by Megan K. Mertz
For biblical Christians, the world is becoming a cold and lonely place.” These words come from the Rev. Dr. Robert Bugbee, president of the Lutheran Church—Canada, a partner church of the LCMS, and reflect what he says is the present reality.
In a world where the culture is openly hostile to the Church, with open season on the persecution of Christians and many who call themselves Lutheran abandoning the truths of God’s Word, faithful, confessing Lutherans are compelled to join others of the same mind both far and near to find encouragement in a life together. Seeking a strong bond through the unity of faith, many Lutheran church bodies are looking to walk together with The Lutheran Church—Missouri Synod (LCMS).
Throughout its history, the LCMS has made it a priority to seek out and cultivate partnerships with diverse Lutheran bodies. Currently, the LCMS is in altar and pulpit fellowship with 34 partner churches across the globe — in Africa, Asia, Europe, Latin America and North America. Some of the partnerships grew out of the LCMS’ early mission work while others started through the mission work of other groups who later approached the LCMS seeking fellowship. Although the outward trappings of these churches may differ, they are all united in one confession and one shared hope in Jesus Christ.
“There are tremendous opportunities now because we hold to teachings and values that some of these other churches desire,” said the Rev. Dr. Albert B. Collver III, the Synod’s director of Church Relations, who receives several requests from other church bodies requesting fellowship with the LCMS each month.
For Mutual Benefit
Partner churches strengthen and encourage each other in many ways. The LCMS provides its partner churches with resources, guidance and sometimes even mediation during times of internal disagreement.
However, for many churches around the world, the greatest gift the LCMS can give is theological education. For instance, the Evangelical Lutheran Church of Ghana has about 29,000 members in 200 congregations and 800 preaching stations, yet it reports only 60 pastors and some 50 evangelists. Ghana’s situation may be extreme, but it is not unique. Many LCMS partner churches face a shortage of well-formed and educated pastors and often even lack the faculty and educational resources necessary to train and nurture them.
“Our partners don’t need missionaries, they need theological educators to train their pastors,” said Collver.
But the advantages of church fellowship go both ways. The Ethiopian Evangelical Church Mekane Yesus (EECMY) recently opened the door to future fellowship discussions with the LCMS. This large Lutheran church, which has about 6 million members, makes up for its lack of resources through a great passion for a faith that has been tried by fire.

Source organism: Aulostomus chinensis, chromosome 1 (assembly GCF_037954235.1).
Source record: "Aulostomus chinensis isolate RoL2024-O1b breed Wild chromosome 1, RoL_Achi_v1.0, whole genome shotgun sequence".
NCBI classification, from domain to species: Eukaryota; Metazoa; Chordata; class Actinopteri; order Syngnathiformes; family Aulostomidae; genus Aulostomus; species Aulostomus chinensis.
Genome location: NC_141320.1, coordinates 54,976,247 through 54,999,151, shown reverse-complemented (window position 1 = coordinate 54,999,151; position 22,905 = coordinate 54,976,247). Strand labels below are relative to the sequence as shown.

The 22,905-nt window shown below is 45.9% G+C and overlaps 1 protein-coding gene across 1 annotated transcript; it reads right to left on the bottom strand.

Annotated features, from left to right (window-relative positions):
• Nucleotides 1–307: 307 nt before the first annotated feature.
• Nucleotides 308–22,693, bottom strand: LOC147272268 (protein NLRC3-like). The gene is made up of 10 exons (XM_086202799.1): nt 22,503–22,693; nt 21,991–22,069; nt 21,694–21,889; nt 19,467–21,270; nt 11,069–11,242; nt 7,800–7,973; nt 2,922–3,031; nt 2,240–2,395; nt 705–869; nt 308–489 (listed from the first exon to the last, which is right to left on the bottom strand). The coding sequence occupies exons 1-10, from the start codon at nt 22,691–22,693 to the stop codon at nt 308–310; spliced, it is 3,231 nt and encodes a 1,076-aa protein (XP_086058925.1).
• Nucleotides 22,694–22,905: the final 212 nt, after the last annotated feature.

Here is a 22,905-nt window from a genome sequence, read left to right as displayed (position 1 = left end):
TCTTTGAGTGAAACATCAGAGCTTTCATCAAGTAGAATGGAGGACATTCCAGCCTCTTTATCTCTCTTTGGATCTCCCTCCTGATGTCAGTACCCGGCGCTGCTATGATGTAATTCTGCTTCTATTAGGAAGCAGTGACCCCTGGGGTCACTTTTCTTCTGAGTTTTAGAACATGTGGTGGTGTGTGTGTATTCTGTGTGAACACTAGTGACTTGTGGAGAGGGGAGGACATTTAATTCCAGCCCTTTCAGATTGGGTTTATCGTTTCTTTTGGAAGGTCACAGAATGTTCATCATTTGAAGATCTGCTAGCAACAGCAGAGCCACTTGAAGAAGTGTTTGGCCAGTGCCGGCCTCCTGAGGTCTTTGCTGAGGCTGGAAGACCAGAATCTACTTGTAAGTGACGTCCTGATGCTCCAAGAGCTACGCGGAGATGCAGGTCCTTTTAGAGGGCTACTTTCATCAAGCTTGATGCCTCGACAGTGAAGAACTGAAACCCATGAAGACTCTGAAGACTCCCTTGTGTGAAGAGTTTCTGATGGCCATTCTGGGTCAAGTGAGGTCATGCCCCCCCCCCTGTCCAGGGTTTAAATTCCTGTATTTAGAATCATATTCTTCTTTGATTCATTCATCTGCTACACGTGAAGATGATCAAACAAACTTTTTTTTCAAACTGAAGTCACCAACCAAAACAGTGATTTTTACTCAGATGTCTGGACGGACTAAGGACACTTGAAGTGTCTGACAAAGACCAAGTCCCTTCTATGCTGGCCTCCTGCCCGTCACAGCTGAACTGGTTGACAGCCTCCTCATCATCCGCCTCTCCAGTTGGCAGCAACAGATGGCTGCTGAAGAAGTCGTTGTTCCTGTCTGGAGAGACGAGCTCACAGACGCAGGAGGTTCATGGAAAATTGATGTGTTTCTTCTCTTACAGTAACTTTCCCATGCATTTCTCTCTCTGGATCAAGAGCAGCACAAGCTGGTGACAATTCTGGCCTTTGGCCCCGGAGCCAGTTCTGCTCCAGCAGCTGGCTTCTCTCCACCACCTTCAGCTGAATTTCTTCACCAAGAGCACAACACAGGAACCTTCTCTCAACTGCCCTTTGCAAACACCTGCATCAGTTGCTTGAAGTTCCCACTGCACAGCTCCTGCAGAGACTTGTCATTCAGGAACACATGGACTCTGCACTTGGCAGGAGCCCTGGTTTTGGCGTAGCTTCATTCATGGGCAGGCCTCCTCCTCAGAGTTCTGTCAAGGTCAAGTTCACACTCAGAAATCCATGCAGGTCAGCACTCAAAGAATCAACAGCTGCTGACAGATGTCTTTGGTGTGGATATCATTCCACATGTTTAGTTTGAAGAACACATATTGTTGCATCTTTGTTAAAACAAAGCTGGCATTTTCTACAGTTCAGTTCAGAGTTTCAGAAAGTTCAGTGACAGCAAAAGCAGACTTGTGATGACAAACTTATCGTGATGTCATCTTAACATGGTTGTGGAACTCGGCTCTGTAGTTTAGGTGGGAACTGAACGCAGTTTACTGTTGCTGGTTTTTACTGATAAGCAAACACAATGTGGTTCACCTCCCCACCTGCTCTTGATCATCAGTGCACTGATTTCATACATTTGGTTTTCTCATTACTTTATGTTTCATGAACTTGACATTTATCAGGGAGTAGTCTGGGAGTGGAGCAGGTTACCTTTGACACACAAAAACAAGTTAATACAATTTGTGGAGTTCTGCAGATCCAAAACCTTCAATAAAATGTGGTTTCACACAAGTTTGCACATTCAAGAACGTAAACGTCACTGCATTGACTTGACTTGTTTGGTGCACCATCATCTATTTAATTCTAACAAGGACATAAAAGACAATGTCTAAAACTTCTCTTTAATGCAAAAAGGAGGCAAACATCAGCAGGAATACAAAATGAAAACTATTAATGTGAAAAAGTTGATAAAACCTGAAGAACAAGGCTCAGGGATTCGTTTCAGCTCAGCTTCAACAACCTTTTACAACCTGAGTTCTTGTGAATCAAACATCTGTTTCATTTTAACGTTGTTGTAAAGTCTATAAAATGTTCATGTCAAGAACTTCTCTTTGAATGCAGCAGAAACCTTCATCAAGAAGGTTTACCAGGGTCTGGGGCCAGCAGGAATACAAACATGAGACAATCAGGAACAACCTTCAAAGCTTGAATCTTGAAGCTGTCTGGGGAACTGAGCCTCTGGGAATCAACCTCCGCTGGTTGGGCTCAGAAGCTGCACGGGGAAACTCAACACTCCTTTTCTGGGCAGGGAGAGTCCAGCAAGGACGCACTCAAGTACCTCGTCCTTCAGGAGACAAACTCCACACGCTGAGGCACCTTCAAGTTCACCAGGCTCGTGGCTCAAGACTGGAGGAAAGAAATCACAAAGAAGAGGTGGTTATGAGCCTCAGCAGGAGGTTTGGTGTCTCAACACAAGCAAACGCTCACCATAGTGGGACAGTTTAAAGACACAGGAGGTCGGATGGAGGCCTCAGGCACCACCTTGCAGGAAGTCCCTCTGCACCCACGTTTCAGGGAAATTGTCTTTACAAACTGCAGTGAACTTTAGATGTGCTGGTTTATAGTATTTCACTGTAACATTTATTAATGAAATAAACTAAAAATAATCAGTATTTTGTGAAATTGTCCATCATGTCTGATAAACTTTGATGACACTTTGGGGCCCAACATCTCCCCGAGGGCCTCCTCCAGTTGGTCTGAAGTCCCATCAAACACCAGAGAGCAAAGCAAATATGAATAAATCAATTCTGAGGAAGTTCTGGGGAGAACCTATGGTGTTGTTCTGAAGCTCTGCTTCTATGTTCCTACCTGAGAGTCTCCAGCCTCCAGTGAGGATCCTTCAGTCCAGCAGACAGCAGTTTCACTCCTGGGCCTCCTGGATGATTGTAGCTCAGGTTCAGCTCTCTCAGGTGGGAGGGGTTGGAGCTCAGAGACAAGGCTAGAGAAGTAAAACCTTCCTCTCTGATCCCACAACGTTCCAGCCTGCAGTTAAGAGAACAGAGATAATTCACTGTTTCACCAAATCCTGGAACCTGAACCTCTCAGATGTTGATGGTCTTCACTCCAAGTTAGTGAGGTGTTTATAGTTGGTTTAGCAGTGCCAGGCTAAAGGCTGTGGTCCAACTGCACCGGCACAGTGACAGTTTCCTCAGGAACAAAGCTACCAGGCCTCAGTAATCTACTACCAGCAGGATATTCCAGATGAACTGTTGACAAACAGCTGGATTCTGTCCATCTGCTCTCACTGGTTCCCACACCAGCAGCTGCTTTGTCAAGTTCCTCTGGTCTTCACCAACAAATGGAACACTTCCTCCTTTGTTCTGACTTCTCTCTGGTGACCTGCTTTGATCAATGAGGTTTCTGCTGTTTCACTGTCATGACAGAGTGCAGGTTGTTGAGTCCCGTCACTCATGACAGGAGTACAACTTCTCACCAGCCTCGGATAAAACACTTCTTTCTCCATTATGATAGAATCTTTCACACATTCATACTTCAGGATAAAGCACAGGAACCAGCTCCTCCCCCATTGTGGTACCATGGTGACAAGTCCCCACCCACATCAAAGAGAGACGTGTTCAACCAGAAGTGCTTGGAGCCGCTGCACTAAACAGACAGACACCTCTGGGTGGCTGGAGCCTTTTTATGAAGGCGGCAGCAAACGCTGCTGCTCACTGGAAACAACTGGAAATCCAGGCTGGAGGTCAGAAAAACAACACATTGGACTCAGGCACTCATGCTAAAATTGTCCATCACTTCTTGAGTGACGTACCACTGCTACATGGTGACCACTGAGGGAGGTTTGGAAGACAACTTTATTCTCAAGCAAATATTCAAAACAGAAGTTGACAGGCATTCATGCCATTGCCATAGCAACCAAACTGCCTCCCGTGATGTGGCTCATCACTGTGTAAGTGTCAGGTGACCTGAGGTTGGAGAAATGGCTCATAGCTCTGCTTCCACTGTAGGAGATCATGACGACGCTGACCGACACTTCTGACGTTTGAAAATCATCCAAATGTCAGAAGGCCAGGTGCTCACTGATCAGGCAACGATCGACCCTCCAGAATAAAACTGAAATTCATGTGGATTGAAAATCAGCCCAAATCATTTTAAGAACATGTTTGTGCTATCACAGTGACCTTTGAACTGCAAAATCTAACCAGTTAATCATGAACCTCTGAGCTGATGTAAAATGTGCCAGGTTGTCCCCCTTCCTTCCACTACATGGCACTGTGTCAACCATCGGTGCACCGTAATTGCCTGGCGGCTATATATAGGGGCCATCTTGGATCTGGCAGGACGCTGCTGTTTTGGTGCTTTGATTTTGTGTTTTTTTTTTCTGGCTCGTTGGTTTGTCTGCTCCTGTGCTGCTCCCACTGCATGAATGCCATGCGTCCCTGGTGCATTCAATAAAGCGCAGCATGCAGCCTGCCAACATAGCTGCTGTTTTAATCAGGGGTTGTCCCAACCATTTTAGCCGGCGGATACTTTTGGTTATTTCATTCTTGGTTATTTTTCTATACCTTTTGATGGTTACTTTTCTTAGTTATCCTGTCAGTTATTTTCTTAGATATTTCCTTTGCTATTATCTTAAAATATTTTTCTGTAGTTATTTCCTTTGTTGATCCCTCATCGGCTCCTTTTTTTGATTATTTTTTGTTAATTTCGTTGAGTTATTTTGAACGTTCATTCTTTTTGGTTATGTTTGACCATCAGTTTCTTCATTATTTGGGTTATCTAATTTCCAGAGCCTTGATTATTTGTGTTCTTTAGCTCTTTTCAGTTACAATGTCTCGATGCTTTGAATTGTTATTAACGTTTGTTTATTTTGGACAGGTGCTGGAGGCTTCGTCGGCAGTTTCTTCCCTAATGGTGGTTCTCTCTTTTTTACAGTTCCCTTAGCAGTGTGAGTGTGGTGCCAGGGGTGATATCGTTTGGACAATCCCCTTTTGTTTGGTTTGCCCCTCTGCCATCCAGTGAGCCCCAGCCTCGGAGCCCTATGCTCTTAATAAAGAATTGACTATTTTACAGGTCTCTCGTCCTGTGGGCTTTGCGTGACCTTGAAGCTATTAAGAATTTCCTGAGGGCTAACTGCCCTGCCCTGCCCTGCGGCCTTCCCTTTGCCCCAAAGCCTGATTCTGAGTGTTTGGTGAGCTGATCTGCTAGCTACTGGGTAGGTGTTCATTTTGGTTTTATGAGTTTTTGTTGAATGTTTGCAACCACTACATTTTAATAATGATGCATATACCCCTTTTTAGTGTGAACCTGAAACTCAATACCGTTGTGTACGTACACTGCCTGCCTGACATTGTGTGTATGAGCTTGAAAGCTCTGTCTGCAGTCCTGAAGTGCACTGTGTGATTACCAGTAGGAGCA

“Much of the strength of the EECMY … comes from the experience the church has undergone during the communistic government,” said the Rev. Berhanu Ofgaa, general secretary of the Ethiopian church.
“That experience we had during those horrible times has strengthened and trained us. Even during the occupation, the energy was from the laity. Not from the leaders, the laity went beyond and stood for the truth and said, ‘This is not right, we stand for what is right and face whatever it costs us.’ ”
One Big Church
Although separated by culture and location, the LCMS and its 34 partner churches make up one large Lutheran church that can accomplish more together than any of the individual church bodies can do on its own, Collver said. Our partnerships with the Lutheran Church—Canada and others have been a blessing when political tensions kept the LCMS from working directly in areas like Cuba or Nicaragua. Working together with European Lutheran partners is furthering the spread of the Gospel across Europe and into formerly communist countries. When earthquakes and tsunamis struck in Haiti and Chile, the LCMS worked with South American partners to respond with Christ’s mercy.
Paul and Timothy’s words to the church at Philippi sum up the importance of establishing partner church relationships around the world: “I thank my God in all my remembrance of you, always in every prayer of mine for you all making my prayer with joy, because of your partnership in the gospel from the first day until now” (Phil. 1:3–5 ESV).
Altar and Pulpit Fellowship
What does it mean to be in altar and pulpit fellowship?
Altar and pulpit fellowship allows church bodies to partake in the Sacraments together. Full doctrinal agreement is required for this form of fellowship in order to preserve the integrity of the witness to the Gospel of Christ as it is revealed in the Scriptures and confessed in the Lutheran Confessions.
What are the criteria for entering into fellowship with another church body?
Altar and pulpit fellowship is a relationship based on agreement in both doctrine and practice between two institutionally viable church bodies.
What is the process?
Entering into altar and pulpit fellowship is not a decision that is made lightly. It involves a lengthy process of formal doctrinal discussions between the two church bodies and input from other involved parties. Following this, if the president of the Synod and the LCMS Commission on Theology and Church Relations are in favor of the agreement, the issue is forwarded to the next LCMS convention for final approval.